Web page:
Dagan et al. [3] studied actigraphic findings during sleep at home in 16 men with DSM III-R-defined PTSD and 11 male non-PTSD controls. The PTSD group included randomly selected Lebanon war veterans . The control group included veterans of that conflict without diagnosed PTSD. Interestingly, PTSD patients did not have poorer actigraphic sleep (sleep time) than controls, despite reporting poorer subjective sleep. The authors suggested that PTSD patients might fail to correctly estimate their sleep, such as “sleep state misperception” or “paradoxical insomnia,” in the newer nosology of International Classification of Sleep Disorders (ICSD II and III).

Westermeyer and colleagues [9] compared actigraphic and subjective sleep diary data for 241 nights among 21 veterans with lifetime PTSD. Actigraphic sleep minutes per night were, on average, 51 min longer than self-reported sleep minutes on sleep logs. Total intra-class correlation between actigraphy and sleep logs was 0.588. In the same study, correlation between self-reported awakenings on the sleep diary and apparent actigraphic awakenings was conducted after excluding nights when there was failure to indicate sleep duration in the diaries. There was a major difference with the number of awakenings reported on sleep diary never exceeding the number of apparent awakenings on actigraphy. For 241 nights of monitoring, actigraphy indicated 3.6 times more awakening episodes than did sleep diary information. This odds ratio differed greatly from one person to another, ranging from 2 to 12 times, leading the authors to suggest that self-reported awakenings are not reliable for scientific studies of individuals with PTSD. It is possible that patients moved sufficiently in their sleep to produce an appearance of an “awakening response ” in the actigraphy. This study was limited by the inclusion of veterans receiving care for lifetime as opposed to current PTSD with sleep symptoms and cannot inform a concern about all patients with PTSD and insomnia. Interestingly, in contrast, Woodward et al. [10] have reported that veterans with PTSD tend to move less during sleep than normal controls.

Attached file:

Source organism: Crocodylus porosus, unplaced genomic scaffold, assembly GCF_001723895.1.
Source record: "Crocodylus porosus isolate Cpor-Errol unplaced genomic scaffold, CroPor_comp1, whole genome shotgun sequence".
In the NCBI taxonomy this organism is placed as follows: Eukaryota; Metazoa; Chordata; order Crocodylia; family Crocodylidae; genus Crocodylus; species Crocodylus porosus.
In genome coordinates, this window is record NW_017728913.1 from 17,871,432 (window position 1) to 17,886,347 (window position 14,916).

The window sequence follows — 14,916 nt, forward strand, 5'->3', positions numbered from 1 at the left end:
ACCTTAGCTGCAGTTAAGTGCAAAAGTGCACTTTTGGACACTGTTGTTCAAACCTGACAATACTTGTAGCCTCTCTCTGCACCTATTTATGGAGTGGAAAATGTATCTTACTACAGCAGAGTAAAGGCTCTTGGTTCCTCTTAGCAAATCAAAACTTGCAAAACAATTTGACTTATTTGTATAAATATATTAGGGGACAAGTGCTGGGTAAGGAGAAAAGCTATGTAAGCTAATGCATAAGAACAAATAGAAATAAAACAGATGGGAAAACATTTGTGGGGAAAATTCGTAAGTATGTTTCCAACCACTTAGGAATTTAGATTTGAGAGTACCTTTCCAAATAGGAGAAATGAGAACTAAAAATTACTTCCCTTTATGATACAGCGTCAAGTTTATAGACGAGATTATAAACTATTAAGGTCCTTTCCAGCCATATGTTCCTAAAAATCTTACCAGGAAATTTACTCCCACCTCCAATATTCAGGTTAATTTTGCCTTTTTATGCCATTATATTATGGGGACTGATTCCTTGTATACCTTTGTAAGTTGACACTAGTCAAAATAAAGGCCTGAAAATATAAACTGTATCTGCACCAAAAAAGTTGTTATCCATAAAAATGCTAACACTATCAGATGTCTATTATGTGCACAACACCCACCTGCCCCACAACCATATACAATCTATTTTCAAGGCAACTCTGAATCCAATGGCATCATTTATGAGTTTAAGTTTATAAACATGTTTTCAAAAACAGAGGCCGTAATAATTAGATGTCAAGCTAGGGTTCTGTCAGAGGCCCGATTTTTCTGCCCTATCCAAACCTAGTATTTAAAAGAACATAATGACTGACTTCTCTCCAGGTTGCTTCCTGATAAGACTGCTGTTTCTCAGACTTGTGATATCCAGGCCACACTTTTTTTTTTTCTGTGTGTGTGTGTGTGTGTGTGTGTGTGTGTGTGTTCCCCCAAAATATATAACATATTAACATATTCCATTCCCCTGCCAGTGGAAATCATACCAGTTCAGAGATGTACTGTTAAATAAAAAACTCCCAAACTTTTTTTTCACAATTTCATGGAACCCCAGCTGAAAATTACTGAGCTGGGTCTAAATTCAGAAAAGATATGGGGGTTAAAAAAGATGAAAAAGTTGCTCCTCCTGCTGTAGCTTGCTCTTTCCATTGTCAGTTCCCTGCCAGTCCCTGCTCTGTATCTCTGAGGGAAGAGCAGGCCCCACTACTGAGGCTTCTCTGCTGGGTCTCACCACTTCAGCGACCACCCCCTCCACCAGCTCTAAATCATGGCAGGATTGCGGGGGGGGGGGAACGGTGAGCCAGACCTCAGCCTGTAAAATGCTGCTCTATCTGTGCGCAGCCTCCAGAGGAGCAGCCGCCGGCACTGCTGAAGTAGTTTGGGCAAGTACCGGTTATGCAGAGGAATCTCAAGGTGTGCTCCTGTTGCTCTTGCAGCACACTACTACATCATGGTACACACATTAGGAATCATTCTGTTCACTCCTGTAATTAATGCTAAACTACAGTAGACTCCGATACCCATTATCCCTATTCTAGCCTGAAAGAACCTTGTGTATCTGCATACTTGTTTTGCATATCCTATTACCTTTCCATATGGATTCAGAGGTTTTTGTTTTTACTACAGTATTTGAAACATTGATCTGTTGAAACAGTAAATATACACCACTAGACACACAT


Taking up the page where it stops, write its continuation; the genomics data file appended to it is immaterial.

In another paper, Westermeyer et al. [11] examined the same cohort to assess sleep symptoms in patients with lifetime PTSD. In this report, Pittsburgh Sleep Quality Index (PSQI), Beck Depression Inventory (BDI), Clinician-Administered PTSD Scale (CAPS), and PTSD Checklist were used. Posttraumatic avoidance, hypervigilance, and depressive symptoms were all associated with poor sleep quality on PSQI. Trends of borderline statistical significance were noted between worse sleep quality and more severe clinician-rated PTSD, more self-rated awakenings, and greater actigraphically determined sleep duration. Using linear regression, only PTSD hypervigilance symptoms were associated with impaired sleep quality. PSQI sleep disturbance showed no correlation with actigraphic awakening or with sleep log awakening. Shorter sleep duration on actigraphy revealed a borderline association with poor sleep quality on PSQI at p = 0.08. Awakenings per night were not associated with mean PSQI scores. Neither sleep duration nor awakenings per night were associated with the mean Epworth Sleepiness Scale score in this population.

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Feb 25, 2018 | Posted by in PSYCHOLOGY | Comments Off on Actigraphy and PTSD